Events have highlighted the importance of the Sudanese – both Khartoum and Juba – to the future of the war in Tigray.
It is reported that South Sudan and Ethiopia have expelled each other’s diplomats.
This is what Sudan’s Post had to say:
South Sudan diplomats in Ethiopia, including the world’s youngest country’s head of mission in Addis Ababa, have been expelled by the Ethiopian government, hours after the Ethiopian ambassador to South Sudan, Fisseha Shawl, left Juba in an abrupt decision, two South Sudan embassy staffs told Sudans Post this evening.
“We have been given 72 hours to leave. That that decision was delivered to us in a letter this morning by the Ethiopian security body and they told us that they don’t want us here ‘until further notice,’” one South Sudan embassy source said from Addis Ababa.
The latest development in Ethiopia-South Sudan relations comes after the Ethiopian ambassador to South Sudan left the capital Juba on Saturday in an abrupt decision to protest reported presence of leader of Tigray People’s Liberation Front (TPLF), Debretsion Gebremichael, in Juba…
There are unconfirmed reports that Debretsion whose forces in Mekelle, the capital of the Tigray regional state, have been defeated by a federal Ethiopian ‘law enforcement’ operation, is in Juba and was meeting visiting Egyptian President Abdel Fattah al Sisi who visited Juba on Saturday.
This was supported by another source in a Tweet, but the news has been denied by the South Sudanese and Ethiopian governments.
It is no secret that President al Sisi was in Juba over the weekend – that much was revealed by the press.
Egypt has kept a careful eye on developments in Ethiopia for years.
The Blue Nile rises in Ethiopia and is essential to Egypt’s future – as Cairo receives next to no rainfall.
The construction of the Grand Renaissance Dam on the Nile by Addis Ababa has been a source of deep concern for al Sisi.
Instability in Ethiopia, which might reduce its ability to harness the waters of the Nile, is of critical important to the Egyptian leader.
Was it any coincidence that as the war in Tigray began Sudan and Egypt held joint military exercises?
Sudan as a vital supply route for Ethiopian rebel movements
Anyone who visited Tigrayan or Eritrean rebels during their long wars against the Ethiopian government in the 1970’s or 1980’s will recall seeing supplies brought in by trucks through Sudan.
This was done covertly, but Sudanese officials knew very well what was taking place.
I saw the Eritrean base at the ancient Sudanese port of Suakin, which was large and well supplied.
When the 1984 – 1985 famine hit Ethiopia these supply routes were vital for the Eritrean and Tigrayan rebel movements.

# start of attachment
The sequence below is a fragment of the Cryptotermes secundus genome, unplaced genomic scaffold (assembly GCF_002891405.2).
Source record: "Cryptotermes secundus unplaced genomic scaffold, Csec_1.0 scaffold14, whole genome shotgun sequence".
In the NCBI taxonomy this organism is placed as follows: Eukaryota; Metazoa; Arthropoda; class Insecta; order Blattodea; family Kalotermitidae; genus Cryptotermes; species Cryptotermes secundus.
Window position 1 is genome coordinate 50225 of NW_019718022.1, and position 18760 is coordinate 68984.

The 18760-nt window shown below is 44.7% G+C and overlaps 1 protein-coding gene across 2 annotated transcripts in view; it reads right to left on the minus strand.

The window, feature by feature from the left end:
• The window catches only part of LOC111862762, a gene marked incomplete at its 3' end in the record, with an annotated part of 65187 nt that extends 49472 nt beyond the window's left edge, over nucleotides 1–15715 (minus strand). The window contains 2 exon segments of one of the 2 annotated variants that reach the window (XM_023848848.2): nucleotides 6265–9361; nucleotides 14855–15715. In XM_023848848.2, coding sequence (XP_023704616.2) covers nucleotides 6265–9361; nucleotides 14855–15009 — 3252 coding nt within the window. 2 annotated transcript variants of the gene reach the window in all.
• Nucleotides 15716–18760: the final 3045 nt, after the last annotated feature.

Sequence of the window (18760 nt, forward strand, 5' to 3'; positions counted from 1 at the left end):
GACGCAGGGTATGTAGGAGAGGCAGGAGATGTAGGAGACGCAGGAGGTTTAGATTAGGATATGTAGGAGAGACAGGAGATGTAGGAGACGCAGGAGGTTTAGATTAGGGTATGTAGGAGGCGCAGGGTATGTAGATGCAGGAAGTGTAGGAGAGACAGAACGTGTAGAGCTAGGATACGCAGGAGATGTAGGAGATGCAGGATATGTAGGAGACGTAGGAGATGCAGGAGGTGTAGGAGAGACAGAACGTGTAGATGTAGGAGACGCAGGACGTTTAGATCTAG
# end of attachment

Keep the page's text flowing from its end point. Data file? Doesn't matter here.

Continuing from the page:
Grain came in by the truckload and was then distributed to villages under rebel control.
It was the closure of the road through Eritrean territory during the famine because of a fierce dispute between the EPLF and the Tigray People’s Liberation Movement (TPLF) that forced the Tigrayans to march 100,000 peasants into Sudan, to keep them alive.
Many died along the way.
It is one of many bitter disputes that festered between the Tigrayan and Eritrean leadership – contributing to the current war.
Many Tigrayan families had to live in camps in Sudan for years – some only returning home when the TPLF finally took Addis Ababa in 1991 when they overthrew the then government of Mengistu Haile Mariam.
Will Sudan play the same role in the current conflict?
It is difficult to predict what stand Khartoum or Juba will take in the war in Tigray.
There is intense pressure on Sudan from a variety of states across the region.
The governments of Ethiopia and Eritrea are acutely aware of the importance of this route as the war progresses.
While the Tigrayans may be able to capture sufficient military hardware they are still dependent on outside supplies for ammunition, fuel and food.
This explains, at least in part, why the Eritreans and Ethiopians fought so hard to take the town of Humera at the start of this conflict – it is right on the Eritrea-Tigray-Sudanese border.
It also explains why Eritrea’s President Isaias sent a delegation to Khartoum on 11 November.
Eritrea’s Foreign Minister, Osman Saleh and Presidential Adviser Yemane Gebreab met President of Sudan’s Sovereign Council, Gen. Abdulfattah al-Burhan, as well as Prime Minister Abdullah Hamdok.
As ever, little about what was discussed has been revealed, but the visit – the latest of many – was no accident.
It is likely that Eritrea was attempting to head off access to supplies for the Tigrayans through Sudan.
If Sudan really sealed its border with Tigray it is hard to see how the Tigrayans would sustain their position and feed their population, which is why there is such competition for the support of Khartoum.